For those of us that are perennially nostalgia bound—even for the sepia-tinted memories of the vast cultural landscapes of yore—the “old web” is a treasure trove. It’s a place that has access to grainy videos, scans of old artifacts, miles of newsprint, restored classics and the ilk. They don’t trend often or hardly ever catch a bout of “viral” fever. They just sit there on musty place mats staring out impassively and we stare back, but perhaps much more enthusiastically, for new information about what came before us. The ol’ bugbear of theatre archiving—or the tenuous task of gathering the footprints of a notoriously ephemeral art—has certainly received a fillip in the past decade or so. The so-called public domain has never been as tantalizingly tangible as it is now.
When it comes to Indian theatre, we now have access to antiquarian books that describe turn-of-the-century performances in vintage tongue. The annals of academia have been laid bare like never before, and even Doordarshan, with its Soviet-era concealment of State secrets, has generously spilled over its coffers. You can now access all 105 episodes of Buniyaad, Ramesh Sippy’s unending Partition saga, and even highlights from Hum Log, India’s first soap opera. The television play, that some of us might remember from the Dracula-hour screenings that they were slotted in, can now be rediscovered on YouTube.
This brings us to the output of Govind Nihalani, circa 1991, during which he filmed direct-to-TV Indian adaptations of classic plays by August Strindberg, Federico García Lorca, and Henrik Ibsen. Simply as found specimens, these are absolute gems. They are informed by the stark presentation and dramatic conventions of their time which still commands a not uncertain attention, even if some of it may not have dated well. Much of what is available online is unauthorized, and not what we might term official releases, but when it comes to victimless crimes, illegally uploading a silent film from 1935 might rank pretty high in the list—as might making available Nihalani’s limited oeuvre from 1991. For most people, anything from the 20th century or thereabouts is too old to really care about. And those who surreptitiously share, can also as expediently delete at whim. Tracts of material made available can disappear overnight—the Internet police never sleep.
Nihalani’s mini-series Jazeere, was based on Ibsen’s Little Eyolf, one of the least-known and least-revived of his plays. Nihalani’s was a modernized take that featured the then-upcoming Ratna Pathak-Shah, Rajit Kapur, Mita Vashisht and Irrfan Khan. The play’s story revolved around the death of the eponymous character, Eyolf, whose parents have crippled him, and who send him to his death. Nihalani’s version is gripping and took place mostly indoors, almost in deference to its theatre origins. The bootleg print circulating online is surprisingly from a Pakistan TV telecast and is randomly interspersed with unrelated news footage.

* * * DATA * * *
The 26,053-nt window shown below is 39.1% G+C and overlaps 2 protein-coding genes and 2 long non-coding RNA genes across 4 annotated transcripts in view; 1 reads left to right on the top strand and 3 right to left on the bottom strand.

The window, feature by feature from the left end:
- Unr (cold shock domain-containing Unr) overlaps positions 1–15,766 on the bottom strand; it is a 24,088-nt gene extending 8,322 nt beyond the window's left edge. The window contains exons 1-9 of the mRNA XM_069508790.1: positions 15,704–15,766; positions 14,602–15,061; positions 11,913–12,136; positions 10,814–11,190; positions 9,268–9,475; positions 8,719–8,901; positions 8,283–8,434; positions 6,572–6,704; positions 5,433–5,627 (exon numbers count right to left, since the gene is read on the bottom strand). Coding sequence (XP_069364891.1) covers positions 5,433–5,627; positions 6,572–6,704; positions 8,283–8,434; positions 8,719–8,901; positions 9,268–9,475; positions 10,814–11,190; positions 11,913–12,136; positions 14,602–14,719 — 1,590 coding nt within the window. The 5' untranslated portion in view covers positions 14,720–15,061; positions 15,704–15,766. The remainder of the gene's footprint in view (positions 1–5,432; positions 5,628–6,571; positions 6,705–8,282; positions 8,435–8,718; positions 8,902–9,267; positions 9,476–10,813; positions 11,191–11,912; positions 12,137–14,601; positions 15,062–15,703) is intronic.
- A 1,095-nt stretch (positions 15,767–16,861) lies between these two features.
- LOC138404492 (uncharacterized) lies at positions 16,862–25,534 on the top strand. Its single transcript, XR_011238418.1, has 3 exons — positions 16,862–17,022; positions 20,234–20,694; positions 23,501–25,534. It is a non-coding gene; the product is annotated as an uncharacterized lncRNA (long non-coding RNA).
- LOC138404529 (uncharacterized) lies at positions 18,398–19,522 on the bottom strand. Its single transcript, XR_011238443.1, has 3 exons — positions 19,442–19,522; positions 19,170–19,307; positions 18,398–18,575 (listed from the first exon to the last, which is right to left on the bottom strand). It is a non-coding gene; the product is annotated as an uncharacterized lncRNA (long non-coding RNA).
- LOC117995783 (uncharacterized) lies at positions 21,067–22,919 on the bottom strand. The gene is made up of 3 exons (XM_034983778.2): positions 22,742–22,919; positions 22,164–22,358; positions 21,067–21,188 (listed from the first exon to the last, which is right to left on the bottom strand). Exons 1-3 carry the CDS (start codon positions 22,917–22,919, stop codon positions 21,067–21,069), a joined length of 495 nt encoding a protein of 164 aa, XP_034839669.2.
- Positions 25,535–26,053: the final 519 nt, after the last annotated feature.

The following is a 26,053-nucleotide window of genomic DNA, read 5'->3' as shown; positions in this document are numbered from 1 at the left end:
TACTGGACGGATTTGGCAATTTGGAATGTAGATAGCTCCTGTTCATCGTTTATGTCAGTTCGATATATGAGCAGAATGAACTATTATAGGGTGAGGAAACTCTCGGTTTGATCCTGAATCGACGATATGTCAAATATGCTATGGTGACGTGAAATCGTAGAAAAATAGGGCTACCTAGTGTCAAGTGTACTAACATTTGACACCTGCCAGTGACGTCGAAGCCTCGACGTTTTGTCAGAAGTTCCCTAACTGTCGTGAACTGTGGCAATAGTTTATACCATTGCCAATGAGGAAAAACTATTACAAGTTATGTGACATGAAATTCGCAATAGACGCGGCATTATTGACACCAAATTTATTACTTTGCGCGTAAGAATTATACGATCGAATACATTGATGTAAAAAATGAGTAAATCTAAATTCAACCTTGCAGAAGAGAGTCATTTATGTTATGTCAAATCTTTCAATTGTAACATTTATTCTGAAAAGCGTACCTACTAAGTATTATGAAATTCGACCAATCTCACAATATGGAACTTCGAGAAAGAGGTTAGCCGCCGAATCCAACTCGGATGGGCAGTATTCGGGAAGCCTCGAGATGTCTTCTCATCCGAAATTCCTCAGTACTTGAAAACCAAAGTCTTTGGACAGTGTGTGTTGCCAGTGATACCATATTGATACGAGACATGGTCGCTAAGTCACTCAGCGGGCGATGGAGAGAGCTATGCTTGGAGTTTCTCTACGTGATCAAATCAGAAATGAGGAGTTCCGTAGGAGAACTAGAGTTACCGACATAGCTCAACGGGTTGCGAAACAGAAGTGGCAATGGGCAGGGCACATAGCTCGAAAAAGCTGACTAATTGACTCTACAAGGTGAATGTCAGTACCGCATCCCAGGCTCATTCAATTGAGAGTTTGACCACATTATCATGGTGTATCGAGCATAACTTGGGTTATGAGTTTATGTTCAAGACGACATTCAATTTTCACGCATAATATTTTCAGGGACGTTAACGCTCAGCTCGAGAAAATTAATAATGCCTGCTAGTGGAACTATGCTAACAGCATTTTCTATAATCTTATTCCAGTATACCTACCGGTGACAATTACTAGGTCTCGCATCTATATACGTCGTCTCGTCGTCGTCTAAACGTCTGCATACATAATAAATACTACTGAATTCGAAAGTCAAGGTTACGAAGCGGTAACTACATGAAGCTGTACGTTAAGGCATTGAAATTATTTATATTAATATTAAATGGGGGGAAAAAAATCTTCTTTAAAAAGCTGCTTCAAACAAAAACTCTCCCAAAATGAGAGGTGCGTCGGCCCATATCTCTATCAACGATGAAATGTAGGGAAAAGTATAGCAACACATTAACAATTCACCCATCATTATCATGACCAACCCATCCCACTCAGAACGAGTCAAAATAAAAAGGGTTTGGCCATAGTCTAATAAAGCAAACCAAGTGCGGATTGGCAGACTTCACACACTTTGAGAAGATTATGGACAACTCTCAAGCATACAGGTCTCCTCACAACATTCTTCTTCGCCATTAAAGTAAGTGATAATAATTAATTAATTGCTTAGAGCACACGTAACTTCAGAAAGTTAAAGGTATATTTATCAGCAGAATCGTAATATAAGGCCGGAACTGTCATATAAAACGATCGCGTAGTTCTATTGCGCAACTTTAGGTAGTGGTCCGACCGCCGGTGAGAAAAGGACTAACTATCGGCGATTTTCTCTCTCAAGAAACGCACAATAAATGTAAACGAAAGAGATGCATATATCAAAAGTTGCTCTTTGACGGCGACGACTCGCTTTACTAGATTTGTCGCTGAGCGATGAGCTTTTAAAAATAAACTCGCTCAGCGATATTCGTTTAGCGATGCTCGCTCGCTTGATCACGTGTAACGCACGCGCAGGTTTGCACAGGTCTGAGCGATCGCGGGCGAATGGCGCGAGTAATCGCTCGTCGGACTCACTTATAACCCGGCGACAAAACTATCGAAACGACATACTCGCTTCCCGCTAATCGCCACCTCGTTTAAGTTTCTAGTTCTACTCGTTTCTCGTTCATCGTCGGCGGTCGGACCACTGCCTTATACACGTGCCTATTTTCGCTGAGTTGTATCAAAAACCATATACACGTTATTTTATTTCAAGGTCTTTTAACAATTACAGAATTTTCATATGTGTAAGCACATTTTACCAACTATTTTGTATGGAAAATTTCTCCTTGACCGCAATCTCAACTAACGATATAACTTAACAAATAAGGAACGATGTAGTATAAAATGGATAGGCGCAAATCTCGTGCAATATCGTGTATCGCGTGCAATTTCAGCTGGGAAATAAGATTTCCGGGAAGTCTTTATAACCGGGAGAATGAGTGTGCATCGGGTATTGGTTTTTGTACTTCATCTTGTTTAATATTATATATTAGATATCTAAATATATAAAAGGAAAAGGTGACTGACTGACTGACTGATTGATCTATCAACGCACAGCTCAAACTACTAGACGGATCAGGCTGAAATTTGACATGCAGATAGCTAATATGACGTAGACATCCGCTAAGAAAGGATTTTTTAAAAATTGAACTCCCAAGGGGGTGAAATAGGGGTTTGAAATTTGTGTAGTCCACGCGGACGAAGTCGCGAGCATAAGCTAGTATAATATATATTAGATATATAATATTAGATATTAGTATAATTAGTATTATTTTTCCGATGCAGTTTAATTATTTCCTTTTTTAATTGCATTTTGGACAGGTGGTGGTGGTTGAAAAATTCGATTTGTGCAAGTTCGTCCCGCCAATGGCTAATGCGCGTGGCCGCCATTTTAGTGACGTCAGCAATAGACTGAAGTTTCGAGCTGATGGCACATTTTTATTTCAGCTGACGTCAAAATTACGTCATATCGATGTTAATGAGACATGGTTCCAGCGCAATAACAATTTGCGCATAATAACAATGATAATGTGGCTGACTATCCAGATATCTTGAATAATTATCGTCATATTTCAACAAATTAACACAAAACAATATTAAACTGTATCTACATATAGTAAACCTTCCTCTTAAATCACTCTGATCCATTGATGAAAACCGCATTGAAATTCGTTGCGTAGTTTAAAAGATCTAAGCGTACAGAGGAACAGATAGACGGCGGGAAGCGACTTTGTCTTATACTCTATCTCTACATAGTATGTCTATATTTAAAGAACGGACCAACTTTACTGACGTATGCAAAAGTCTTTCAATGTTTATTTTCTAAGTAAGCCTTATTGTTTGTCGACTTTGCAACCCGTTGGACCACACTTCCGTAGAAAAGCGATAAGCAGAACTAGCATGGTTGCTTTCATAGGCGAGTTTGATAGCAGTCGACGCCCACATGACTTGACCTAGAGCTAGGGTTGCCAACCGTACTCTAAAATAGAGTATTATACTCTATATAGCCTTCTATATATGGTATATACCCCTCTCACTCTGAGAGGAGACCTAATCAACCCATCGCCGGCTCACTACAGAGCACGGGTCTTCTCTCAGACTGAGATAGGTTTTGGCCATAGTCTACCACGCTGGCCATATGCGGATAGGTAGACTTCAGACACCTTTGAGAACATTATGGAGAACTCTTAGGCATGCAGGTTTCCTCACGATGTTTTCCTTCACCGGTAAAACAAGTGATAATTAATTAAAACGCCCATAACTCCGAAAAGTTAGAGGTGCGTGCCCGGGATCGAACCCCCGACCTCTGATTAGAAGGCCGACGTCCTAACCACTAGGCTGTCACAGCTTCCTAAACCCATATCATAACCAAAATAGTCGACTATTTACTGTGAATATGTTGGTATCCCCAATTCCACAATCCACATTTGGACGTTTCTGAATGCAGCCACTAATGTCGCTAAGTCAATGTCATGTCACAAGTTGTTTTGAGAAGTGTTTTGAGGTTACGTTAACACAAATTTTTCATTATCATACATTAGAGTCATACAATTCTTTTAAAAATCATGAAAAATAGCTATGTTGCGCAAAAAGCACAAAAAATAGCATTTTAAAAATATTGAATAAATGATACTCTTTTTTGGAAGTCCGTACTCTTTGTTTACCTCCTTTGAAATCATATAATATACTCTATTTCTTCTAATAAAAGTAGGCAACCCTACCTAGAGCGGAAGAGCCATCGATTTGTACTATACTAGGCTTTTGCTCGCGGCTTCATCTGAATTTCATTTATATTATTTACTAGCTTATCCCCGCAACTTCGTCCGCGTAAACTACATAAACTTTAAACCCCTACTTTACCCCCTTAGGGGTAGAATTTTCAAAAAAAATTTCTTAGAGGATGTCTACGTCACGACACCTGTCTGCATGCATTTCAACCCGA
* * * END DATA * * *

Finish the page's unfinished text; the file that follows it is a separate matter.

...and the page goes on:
Then there was Pita, based on Strindberg’s The Father. Once again, the top-heavy cast included Satyadev Dubey, Dina Pathak, and Khan, long before he experienced a breakout success with another theatre adaptation, 2004’s Maqbool. Pita was more stagey than cinematic, but in a good way, translocating Strindberg’s Swedish locale to a turn-of-the-century Bengali household. The premise was certainly promising, revolving around a man whose wife conspires to drive him insane, in order to claim sole custody of their daughter. It afforded the rare opportunity to catch theatre maverick Dubey in a screen role, albeit the film was never released in theatres, and presumably passed along unwatched on television.
The most famous of these works was Rukmavati Ki Haveli, an Indian adaptation of Lorca’s The House Of Bernarda Alba, of which there has been no shortage of Indian remakes on stage. A televised staging by Vijaya Mehta had already been telecast on Doordarshan—that was called Hamidabai Ki Kothi, that was based on Anil Barve’s Marathi adaptation. Nihalani’s version translocated the play to rural Rajasthan. It brought much critical acclaim to its cast of actors, particularly Uttara Baokar as the unremitting matriarch, and Ila Arun. It is a film that crossed over into theatres.
This article originally appeared in The Hindu on December 11, 2018, and has been reposted with permission.
This post was written by the author in their personal capacity.The opinions expressed in this article are the author’s own and do not reflect the view of The Theatre Times, their staff or collaborators.
This post was written by Vikram Phukan.
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